This Bill, if passed as is, leaves only two options for a cyclist. If they can not ride in the provincial parks they will go somewhere else to ride. This will have an impact on the tourism of the communities that rely on the parks. The other option is that cyclists continue to ride in the parks in a renegade fashion. This will make a portion of park users illegitmate users.

    This latter possiblity would be a tragedy, especially considering the progress that other levels of government in Canada, and national levels of government in the US have made in embrasing the use of bicycles on their land. IMBA, the International Mountain Bicycling Association, has forged relationships with the big four land management organizations in the US. In Canada IMBA has engaged Parks Canada to allow cycling in National Parks. At a regional level, IMBA, through its affiliated clubs has established numerous cooperative arrangements with local land owners and land managers to not only permit cycling, but to allow cyclist to actively manage and maintain the land they use. We have been able to do this because we have demonstrated that cyclists are an active user group that has a similar impact on the environment to existing traditional user groups, and that we know how to be good stewards and caretakers of the land. This legislation would be a large step backward in promoting other trail uses, particularly one that is already accepted.

    I will be encouraging as many fellow cyclists as possible to contact their MPPs and the Ministry of Natural Resources to express their concerns. However, I have to point out that in my roles as an IMBA representative and a president of a local mountain biking club I am speaking for more than just myself.

    We can not support this change in the proposed legislation. The language in the Bill should revert to the use of the term non-motorized rather than non-mechanized.

    Jason Murray
    DMBA President
    IMBA Rep for Durham Region
    Jason Murray
    Rep for Ontario, IMBA Canada
    Visit the IMBA Canada site to keep current on all things IMBA in Canada.

  2. #2
    mtbr member
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    Oct 2005

    Good job! Clarification on Bill 11

    The following is from the OCA site.

    Clarification on the Ontario Governments plan for Bicycles use in Provincial Parks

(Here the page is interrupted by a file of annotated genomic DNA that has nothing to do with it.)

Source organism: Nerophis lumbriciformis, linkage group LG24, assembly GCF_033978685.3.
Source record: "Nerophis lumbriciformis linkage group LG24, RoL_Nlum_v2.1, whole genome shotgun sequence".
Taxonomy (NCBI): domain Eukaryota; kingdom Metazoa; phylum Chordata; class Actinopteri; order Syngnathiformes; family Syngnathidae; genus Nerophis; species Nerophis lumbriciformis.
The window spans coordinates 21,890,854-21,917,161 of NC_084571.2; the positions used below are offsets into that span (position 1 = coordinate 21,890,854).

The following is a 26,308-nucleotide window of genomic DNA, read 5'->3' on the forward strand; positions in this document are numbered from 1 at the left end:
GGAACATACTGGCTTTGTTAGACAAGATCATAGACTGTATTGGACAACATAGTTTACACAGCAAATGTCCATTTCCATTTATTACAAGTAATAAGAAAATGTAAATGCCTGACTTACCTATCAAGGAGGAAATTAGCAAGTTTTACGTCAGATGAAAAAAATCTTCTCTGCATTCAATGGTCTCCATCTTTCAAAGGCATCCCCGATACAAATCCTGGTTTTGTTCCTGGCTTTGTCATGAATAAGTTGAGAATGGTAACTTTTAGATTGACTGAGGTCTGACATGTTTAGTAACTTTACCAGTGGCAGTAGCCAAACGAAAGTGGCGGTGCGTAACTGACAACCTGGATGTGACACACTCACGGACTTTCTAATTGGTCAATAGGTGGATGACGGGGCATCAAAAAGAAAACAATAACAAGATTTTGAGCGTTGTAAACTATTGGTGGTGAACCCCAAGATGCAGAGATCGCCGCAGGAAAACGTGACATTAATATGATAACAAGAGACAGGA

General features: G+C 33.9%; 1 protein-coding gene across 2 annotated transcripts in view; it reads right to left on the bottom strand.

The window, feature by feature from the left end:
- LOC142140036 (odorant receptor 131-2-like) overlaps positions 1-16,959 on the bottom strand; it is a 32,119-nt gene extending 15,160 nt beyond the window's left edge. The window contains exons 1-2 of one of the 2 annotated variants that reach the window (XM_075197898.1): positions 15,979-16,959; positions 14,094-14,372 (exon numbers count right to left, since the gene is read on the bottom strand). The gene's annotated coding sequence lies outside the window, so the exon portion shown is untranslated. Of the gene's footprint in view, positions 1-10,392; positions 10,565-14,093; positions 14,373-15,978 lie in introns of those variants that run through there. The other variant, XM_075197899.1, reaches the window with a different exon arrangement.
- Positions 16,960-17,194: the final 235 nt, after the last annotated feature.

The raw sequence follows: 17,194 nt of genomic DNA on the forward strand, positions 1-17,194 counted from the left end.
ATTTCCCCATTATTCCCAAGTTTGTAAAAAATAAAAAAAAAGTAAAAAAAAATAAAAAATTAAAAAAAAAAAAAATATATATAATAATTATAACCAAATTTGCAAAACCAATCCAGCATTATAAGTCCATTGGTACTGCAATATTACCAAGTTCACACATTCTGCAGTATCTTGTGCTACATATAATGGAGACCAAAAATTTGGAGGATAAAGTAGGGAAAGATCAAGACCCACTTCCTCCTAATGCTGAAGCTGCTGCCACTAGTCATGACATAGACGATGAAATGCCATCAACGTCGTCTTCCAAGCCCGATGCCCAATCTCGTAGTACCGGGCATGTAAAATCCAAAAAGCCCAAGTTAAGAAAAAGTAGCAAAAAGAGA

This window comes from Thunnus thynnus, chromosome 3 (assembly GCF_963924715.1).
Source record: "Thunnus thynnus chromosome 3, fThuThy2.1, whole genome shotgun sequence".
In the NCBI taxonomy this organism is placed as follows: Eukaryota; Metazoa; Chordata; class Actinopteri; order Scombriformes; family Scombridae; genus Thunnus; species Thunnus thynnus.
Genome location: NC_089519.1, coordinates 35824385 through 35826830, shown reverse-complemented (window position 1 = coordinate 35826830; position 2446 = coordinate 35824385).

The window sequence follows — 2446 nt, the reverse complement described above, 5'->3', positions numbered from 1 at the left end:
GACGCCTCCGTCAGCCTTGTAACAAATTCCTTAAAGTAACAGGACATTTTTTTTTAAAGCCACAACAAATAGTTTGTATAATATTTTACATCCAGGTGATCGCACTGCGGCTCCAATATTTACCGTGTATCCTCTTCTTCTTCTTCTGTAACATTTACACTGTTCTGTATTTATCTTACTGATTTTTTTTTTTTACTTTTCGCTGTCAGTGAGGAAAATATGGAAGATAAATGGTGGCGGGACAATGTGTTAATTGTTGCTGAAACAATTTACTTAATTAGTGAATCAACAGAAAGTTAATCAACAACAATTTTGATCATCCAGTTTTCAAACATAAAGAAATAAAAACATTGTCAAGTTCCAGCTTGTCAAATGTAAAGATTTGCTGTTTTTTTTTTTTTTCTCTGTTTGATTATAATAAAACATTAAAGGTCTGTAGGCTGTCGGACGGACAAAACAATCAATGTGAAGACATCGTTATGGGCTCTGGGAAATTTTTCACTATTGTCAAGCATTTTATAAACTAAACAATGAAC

Steve Merker, OCA Executive Director, spoke with Robert Moos (Strategic Planning Officer for Ontario Parks) on the topic of bicycle use in Provincial Parks. Here is what was clarified.

    Government of Ontario may ban bicycles from a small percentage of "Wilderness Designated" Provincial Parks. Concerns have been expressed by the International Mountain Biking Association and BTAC that Bill 11, the proposed Provincial Parks and Conservation Reserve Act, would ban mountain bikes and wheelchairs in Ontario's provincial parks. Some people may have been left with the wrong impression.

    Bill 11 was introduced last fall in Ontario's Legislature. It included a new objective for wilderness class parks that said in part: "visitors travel primarily by non-motorized means". Many people assumed the Ministry were going to open up wilderness parks to motorized use – which was not the intent -- and they asked the Ministry to include the current, more restrictive objective in legislation. Note that the eight Wilderness parks in question are mostly very remote and in fact many are only accessible by canoe or airplane. IE north of Thunder Bay. The closest one that people will be familiar with is a portion of Killarny.

    Consequently, an amendment was proposed to Bill 11, to reinstate the wilderness class parks objective that has been in place since 1978. The objective says in part that "visitors travel by non-mechanized means". A second amendment was proposed to allow the Minister to approve exceptions to the "non-mechanized" provision. This would allow current policies – which do allow limited mechanized and motorized use in wilderness parks – to continue, even though the legislated objective could be interpreted as banning such uses entirely.

    The government tabled both amendments with the Standing Committee on the Legislative Assembly and both were subsequently approved by the Committee.

    Bill 11 would not ban mountain bikes and wheelchairs in Ontario's eight wilderness parks. And to clarify, Bill 11 would not impose such restrictions on the 311 parks that are not wilderness class, or our 280 conservation reserves. Policies and regulations will guide what activities take place in provincial parks and conservation, as is now the case. What Bill 11 will do is help ensure these treasured areas are protected for future generations.
    Jason Murray
    Rep for Ontario, IMBA Canada
    Visit the IMBA Canada site to keep current on all things IMBA in Canada.